Live Water Swimming, Bassin de la Villette, Paris Plages, Grand Opening Monday July 17th, 3pm 🙂
Paris has been working towards this for many years, well before the Summer Olympics bid, part of a long term environmental clean up and biodiversity project. What better way to raise awareness than to open a swimming area here? It’s a biofeedback loop for Parisians: water quality is monitored constantly and the pools will be closed whenever the water is unsafe. All around the enclosure displays show how this works, what sources of public and private pollution are being supervised, plant and animal species living in this water, how and why the waterway was constructed, how it has evolved… Maybe this will discourage deadbeats from throwing their refuse into the canal? Come swim and view the displays with your family, it’s a rich learning experience and a way to create a better future 🙂
Smooth sailing! xxxxx Aliss
Bassin de la Villette, Paris 19, near the soon-to-open “Live Water” swimming area, canal so clear, I stopped in my tracks to admire fish of all sizes swimming among the plant life.
Two electric-blue dragonflies flitted in front of me, hovered and disappeared, too fast to photograph. (The fish, too, are camera-shy). When Jacques Chirac was Mayor of Paris many moons ago, he announced he’d swim in the Seine in the year 2000. It took longer than he thought, but decades of effort by local communities and the Paris city government, bio-diversity campaigns and sewage treatment, are paying off. What seemed like science fiction is actually happening.
For more information about wild flora and fauna in Paris, “sustainable walk” apps, action steps:
Beautiful posters to download:
Reasons for optimism! Love xxxxx Aliss
Sad we can’t join you today! Our climate march has been cancelled due to recent events here. We are with you in spirit!
When my daughter was a baby, the canal area above was a drug-infested post-industrial wasteland. I started finding bloody syringes in our building and was about to pull up stakes, when the powers that be rerouted traffic behind the colonnaded 18th century Rotonde to create an esplanade for carnivals and concerts. Suddenly there were playgrounds, cobblestone walkways, trees, and a bike path out to the country. Some brave local dads stood vigil around a crack house to attract media attention and organized petitions and protests until the dealers left. Movie theaters, restaurants, and a marina opened. Every summer the city stages Paris Plages, with its sandy beaches, palm trees, party lights, dance floors, and water sports. On weekends, singles and families wander to and from pétanque parties and picnics. All year round, you can watch double decker tour boats passing through the locks, wild swans, and sunsets. Risen from its ashes, the quartier is a hip destination. Against all odds, religious communities coexist without much friction, maybe because plaques at our elementary school door remind us everyday how almost 400 Jewish children were rounded up here and sent to death camps during the Occupation. The least we can do to honor them is keep the peace in our urban bubble.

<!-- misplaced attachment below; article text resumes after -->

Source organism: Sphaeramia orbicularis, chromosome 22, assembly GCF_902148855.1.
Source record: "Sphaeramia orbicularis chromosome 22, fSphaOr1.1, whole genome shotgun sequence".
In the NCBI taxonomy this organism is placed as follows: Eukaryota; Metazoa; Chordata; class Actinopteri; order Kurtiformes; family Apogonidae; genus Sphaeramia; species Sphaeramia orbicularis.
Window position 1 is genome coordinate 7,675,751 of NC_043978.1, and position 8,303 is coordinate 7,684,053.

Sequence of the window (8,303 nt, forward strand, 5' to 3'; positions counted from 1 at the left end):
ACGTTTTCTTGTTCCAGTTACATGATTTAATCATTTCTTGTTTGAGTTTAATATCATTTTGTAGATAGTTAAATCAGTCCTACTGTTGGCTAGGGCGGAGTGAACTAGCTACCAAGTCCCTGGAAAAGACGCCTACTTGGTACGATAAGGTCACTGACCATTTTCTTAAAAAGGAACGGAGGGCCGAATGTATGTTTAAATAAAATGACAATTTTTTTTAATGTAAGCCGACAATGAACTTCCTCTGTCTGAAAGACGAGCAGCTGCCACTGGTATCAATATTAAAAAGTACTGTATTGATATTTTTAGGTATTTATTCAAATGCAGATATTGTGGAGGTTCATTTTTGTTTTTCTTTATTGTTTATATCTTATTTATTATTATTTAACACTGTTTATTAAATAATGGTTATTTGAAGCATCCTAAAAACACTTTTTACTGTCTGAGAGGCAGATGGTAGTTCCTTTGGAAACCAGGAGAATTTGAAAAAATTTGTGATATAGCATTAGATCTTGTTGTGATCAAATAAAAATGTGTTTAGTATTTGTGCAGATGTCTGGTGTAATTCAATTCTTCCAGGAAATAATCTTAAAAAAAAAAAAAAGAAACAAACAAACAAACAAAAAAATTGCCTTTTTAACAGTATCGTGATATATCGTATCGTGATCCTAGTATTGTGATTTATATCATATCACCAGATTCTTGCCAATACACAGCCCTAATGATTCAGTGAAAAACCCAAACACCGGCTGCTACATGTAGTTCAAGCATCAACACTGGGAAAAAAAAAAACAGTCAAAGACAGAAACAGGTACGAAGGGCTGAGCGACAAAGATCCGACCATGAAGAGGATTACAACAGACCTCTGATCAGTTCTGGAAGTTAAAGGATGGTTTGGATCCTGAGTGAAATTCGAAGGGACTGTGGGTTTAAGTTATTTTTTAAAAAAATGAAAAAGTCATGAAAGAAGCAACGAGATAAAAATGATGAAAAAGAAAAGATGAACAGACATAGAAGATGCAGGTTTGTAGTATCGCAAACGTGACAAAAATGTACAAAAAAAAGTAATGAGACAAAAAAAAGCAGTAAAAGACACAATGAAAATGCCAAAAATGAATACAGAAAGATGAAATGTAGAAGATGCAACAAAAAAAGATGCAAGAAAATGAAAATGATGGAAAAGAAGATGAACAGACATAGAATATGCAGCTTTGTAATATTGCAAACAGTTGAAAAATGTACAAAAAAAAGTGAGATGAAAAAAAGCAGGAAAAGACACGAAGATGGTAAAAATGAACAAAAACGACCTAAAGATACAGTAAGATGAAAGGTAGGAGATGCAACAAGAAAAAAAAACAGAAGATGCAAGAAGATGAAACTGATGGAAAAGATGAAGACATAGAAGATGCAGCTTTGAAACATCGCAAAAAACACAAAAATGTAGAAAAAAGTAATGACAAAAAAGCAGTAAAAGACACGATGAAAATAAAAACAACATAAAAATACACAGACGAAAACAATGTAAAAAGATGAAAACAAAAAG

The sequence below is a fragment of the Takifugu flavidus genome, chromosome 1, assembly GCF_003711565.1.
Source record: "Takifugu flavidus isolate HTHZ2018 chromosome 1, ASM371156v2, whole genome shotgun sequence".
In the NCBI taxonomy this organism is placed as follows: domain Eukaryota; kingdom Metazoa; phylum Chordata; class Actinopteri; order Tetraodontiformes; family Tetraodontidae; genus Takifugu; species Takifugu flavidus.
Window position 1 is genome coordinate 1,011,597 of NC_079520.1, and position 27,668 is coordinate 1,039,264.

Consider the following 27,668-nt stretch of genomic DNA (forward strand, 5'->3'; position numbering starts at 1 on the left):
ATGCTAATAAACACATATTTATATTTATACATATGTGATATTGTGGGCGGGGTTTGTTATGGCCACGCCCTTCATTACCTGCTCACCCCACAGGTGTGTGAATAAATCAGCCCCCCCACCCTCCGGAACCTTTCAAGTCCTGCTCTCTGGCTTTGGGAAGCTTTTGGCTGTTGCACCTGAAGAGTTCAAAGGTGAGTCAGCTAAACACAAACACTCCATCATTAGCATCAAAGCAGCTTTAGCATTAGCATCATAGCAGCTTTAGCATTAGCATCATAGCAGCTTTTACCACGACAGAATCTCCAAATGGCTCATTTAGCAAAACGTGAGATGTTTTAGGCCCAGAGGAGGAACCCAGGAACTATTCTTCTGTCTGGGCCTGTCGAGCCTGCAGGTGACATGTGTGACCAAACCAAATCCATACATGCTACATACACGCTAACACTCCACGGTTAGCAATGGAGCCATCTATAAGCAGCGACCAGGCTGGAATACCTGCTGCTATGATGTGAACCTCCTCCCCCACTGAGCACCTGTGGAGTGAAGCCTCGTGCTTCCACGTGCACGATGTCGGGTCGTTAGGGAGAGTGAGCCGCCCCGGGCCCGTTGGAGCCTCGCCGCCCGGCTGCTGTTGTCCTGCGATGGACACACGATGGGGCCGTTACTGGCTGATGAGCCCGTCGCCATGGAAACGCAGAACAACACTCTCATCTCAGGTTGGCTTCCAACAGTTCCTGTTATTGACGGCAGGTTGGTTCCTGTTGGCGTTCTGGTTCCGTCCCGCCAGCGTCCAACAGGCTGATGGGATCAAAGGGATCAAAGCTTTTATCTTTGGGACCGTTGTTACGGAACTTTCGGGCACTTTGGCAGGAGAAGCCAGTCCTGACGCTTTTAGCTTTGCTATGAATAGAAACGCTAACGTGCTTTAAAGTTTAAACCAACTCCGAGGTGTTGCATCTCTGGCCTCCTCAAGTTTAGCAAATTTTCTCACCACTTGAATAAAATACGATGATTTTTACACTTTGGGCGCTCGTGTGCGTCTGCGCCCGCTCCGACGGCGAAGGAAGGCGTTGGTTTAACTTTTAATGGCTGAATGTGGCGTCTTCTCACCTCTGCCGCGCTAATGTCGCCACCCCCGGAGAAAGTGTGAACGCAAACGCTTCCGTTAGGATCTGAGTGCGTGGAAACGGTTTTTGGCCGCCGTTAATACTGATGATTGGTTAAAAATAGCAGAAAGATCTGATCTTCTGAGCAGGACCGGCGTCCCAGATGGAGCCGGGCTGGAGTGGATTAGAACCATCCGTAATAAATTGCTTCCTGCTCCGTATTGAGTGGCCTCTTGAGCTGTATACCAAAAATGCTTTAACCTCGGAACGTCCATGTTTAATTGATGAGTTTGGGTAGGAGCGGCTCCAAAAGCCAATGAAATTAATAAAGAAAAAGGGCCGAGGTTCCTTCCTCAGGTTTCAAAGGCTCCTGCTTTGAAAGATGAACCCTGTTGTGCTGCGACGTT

Since 2011 Paris has created green and blue corridors (land and water migration paths) as part of a far-reaching Biodiversity Plan, no longer using chemical pesticides in public spaces and leaving many lawn areas fallow. Foxes, squirrels, hedgehogs, peregrine falcons, wild swans, bats have returned to the parks and waterways in our district and the water quality has improved enough for humans to return to the Bassin de la Villette for swimming summer 2017. Paris hopes to organize the summer Olympics in 2024 and hold aquatic events in the Seine 🙂
To be continued! xxxx Aliss